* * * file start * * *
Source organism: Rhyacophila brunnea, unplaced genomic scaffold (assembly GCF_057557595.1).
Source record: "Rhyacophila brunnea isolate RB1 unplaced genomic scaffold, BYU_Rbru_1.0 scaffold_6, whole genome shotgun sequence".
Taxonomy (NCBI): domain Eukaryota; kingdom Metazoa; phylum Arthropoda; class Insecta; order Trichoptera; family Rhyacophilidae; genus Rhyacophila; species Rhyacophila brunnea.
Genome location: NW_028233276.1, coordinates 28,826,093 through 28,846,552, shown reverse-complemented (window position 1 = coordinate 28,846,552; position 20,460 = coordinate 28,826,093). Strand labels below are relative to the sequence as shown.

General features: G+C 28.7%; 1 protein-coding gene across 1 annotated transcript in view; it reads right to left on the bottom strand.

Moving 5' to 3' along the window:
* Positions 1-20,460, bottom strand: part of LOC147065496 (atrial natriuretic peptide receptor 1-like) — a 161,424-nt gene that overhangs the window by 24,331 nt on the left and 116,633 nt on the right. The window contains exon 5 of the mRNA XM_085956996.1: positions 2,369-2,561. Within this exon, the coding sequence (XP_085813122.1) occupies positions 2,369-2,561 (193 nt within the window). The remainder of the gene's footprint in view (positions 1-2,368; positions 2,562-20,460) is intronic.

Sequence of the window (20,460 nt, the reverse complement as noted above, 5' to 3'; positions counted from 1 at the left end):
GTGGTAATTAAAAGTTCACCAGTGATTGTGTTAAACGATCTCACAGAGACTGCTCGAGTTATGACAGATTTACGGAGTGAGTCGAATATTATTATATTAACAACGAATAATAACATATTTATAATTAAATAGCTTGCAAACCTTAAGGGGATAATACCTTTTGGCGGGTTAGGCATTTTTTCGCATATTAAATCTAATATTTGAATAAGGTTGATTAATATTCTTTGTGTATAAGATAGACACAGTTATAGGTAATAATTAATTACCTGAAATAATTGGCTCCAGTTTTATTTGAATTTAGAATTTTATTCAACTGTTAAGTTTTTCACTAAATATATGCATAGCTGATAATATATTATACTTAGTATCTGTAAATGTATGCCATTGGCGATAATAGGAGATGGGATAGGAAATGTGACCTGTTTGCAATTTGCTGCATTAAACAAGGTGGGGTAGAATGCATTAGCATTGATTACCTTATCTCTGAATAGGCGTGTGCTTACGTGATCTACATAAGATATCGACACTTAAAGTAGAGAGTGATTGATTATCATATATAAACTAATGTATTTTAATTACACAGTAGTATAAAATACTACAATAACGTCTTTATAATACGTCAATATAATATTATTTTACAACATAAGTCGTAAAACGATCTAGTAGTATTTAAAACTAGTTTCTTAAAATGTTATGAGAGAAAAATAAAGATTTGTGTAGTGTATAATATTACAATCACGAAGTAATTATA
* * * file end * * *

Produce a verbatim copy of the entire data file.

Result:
Source organism: Rhyacophila brunnea, unplaced genomic scaffold (assembly GCF_057557595.1).
Source record: "Rhyacophila brunnea isolate RB1 unplaced genomic scaffold, BYU_Rbru_1.0 scaffold_6, whole genome shotgun sequence".
Taxonomy (NCBI): domain Eukaryota; kingdom Metazoa; phylum Arthropoda; class Insecta; order Trichoptera; family Rhyacophilidae; genus Rhyacophila; species Rhyacophila brunnea.
Genome location: NW_028233276.1, coordinates 28,826,093 through 28,846,552, shown reverse-complemented (window position 1 = coordinate 28,846,552; position 20,460 = coordinate 28,826,093). Strand labels below are relative to the sequence as shown.

General features: G+C 28.7%; 1 protein-coding gene across 1 annotated transcript in view; it reads right to left on the bottom strand.

Moving 5' to 3' along the window:
* Positions 1-20,460, bottom strand: part of LOC147065496 (atrial natriuretic peptide receptor 1-like) — a 161,424-nt gene that overhangs the window by 24,331 nt on the left and 116,633 nt on the right. The window contains exon 5 of the mRNA XM_085956996.1: positions 2,369-2,561. Within this exon, the coding sequence (XP_085813122.1) occupies positions 2,369-2,561 (193 nt within the window). The remainder of the gene's footprint in view (positions 1-2,368; positions 2,562-20,460) is intronic.

Sequence of the window (20,460 nt, the reverse complement as noted above, 5' to 3'; positions counted from 1 at the left end):
GTGGTAATTAAAAGTTCACCAGTGATTGTGTTAAACGATCTCACAGAGACTGCTCGAGTTATGACAGATTTACGGAGTGAGTCGAATATTATTATATTAACAACGAATAATAACATATTTATAATTAAATAGCTTGCAAACCTTAAGGGGATAATACCTTTTGGCGGGTTAGGCATTTTTTCGCATATTAAATCTAATATTTGAATAAGGTTGATTAATATTCTTTGTGTATAAGATAGACACAGTTATAGGTAATAATTAATTACCTGAAATAATTGGCTCCAGTTTTATTTGAATTTAGAATTTTATTCAACTGTTAAGTTTTTCACTAAATATATGCATAGCTGATAATATATTATACTTAGTATCTGTAAATGTATGCCATTGGCGATAATAGGAGATGGGATAGGAAATGTGACCTGTTTGCAATTTGCTGCATTAAACAAGGTGGGGTAGAATGCATTAGCATTGATTACCTTATCTCTGAATAGGCGTGTGCTTACGTGATCTACATAAGATATCGACACTTAAAGTAGAGAGTGATTGATTATCATATATAAACTAATGTATTTTAATTACACAGTAGTATAAAATACTACAATAACGTCTTTATAATACGTCAATATAATATTATTTTACAACATAAGTCGTAAAACGATCTAGTAGTATTTAAAACTAGTTTCTTAAAATGTTATGAGAGAAAAATAAAGATTTGTGTAGTGTATAATATTACAATCACGAAGTAATTATA